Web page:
The same conversation for a decade

Posted by Matt Birchler
— 1 min read

Harry McCracken: Why the iPad Remains a Beautiful Disappointment

All along, we’ve known that Apple wants the iPad to be capable but distinctly different from the Mac. Yet, as the iPad gets more powerful and the Mac gets more modern, it isn’t clear that even Apple has a coherent view of where that leaves the iPad.

I think this is the thing that makes the iPad so frustrating, and why we’re kept having the same conversation for the past decade.

Another troubling development: The difference between a MacBook and an iPad is less dramatic than it once was, but most of the recent change has been in the Mac’s favor. That began in 2020 with the introduction of the first Mac models that ditched Intel chips for ones Apple designed itself. The first Apple-silicon Macs were blazing fast, turned on instantly (just like an iPad!), had remarkable battery life (better than an iPad), and were able to run a sizable collection of iPad apps. Newer models, such as my 15″ MacBook Air, have built on that strong start.

I think this is a big thing for me in my journey with the iPad. You can look at all the changes the Mac has gone through in the past 3 years of Apple silicon and the changes are dramatic in terms of quality of hardware and software enabled by that hardware. Meanwhile, there are people using 2018 iPad Pros who can’t see a reason to upgrade because the iPad hasn’t really pushed that hardware much in the past 5 years. Hell, the only major update, Stage Manager, ended up being one of the most fraught features Apple has released in years.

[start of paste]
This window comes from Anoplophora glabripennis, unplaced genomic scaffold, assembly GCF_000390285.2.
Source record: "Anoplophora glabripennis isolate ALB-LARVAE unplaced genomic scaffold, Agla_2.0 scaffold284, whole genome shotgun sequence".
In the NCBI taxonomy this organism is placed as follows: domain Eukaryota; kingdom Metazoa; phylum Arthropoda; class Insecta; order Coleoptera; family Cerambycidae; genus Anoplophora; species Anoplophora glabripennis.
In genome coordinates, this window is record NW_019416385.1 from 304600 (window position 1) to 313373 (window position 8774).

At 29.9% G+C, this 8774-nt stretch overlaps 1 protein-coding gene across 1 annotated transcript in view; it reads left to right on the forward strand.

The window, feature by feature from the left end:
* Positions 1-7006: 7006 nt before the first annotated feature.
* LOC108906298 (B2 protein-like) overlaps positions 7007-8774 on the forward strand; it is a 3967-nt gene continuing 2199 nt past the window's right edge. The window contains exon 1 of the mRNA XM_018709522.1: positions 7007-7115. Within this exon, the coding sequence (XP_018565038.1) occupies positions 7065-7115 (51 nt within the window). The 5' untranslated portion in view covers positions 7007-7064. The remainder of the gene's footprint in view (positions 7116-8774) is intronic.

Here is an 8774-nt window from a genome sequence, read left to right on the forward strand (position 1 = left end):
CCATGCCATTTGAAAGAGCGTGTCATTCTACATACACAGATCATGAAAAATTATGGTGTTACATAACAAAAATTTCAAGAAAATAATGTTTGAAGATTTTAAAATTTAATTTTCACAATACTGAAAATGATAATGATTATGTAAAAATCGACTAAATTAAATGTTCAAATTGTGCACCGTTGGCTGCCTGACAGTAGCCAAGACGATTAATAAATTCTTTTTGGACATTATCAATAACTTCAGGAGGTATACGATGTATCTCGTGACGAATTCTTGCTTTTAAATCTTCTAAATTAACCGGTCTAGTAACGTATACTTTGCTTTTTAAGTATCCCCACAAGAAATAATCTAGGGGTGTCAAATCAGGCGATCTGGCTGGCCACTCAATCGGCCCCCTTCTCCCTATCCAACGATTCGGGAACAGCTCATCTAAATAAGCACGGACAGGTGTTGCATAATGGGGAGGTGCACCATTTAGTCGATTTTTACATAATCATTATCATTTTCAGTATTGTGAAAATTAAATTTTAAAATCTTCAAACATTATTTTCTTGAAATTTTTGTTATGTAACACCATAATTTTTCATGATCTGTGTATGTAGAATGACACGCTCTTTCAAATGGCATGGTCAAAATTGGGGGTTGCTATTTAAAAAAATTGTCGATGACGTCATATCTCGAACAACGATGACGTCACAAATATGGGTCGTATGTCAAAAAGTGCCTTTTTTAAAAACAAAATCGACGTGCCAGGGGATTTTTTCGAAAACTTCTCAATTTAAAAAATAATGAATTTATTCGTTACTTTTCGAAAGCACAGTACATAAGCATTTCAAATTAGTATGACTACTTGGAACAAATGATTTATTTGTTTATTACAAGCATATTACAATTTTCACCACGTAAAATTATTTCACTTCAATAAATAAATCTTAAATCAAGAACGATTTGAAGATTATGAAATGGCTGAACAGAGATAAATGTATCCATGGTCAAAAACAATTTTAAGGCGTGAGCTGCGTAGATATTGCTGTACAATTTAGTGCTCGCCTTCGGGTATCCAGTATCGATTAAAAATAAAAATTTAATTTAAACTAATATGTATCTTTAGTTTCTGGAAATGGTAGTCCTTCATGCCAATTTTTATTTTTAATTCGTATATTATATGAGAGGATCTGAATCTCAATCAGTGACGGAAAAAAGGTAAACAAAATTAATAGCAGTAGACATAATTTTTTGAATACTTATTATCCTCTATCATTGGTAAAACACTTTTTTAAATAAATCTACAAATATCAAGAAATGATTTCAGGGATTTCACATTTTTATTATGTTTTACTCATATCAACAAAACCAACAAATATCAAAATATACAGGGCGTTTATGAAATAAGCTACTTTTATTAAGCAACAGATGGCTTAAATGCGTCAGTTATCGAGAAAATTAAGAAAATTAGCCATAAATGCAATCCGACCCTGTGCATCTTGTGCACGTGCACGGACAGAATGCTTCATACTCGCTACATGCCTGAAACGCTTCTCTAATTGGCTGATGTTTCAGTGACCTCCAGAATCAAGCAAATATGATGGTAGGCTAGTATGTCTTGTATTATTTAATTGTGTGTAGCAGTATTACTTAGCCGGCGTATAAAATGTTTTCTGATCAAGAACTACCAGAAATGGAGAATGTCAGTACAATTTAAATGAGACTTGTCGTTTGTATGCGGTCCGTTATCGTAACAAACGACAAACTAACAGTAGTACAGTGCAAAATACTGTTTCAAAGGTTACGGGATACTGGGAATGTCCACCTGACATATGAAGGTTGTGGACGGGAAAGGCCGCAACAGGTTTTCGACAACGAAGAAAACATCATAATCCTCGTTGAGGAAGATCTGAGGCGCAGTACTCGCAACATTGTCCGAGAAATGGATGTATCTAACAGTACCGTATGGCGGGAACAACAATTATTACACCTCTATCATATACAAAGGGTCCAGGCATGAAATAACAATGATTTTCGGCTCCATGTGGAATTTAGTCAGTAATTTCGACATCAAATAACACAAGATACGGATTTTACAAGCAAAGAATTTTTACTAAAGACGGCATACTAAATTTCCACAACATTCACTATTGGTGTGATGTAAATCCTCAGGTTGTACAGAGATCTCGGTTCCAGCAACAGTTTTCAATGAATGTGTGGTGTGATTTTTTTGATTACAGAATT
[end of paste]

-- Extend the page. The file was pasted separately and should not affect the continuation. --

Of note, quoting myself from 11 months ago:

Apple could release Final Cut Pro for the iPad tomorrow, and at this point I'm not sure it would make me move my editing workflow back to the iPad.

Apple did release Final Cut Pro for the iPad, it was quite good, but I haven’t moved any of my video editing to the iPad.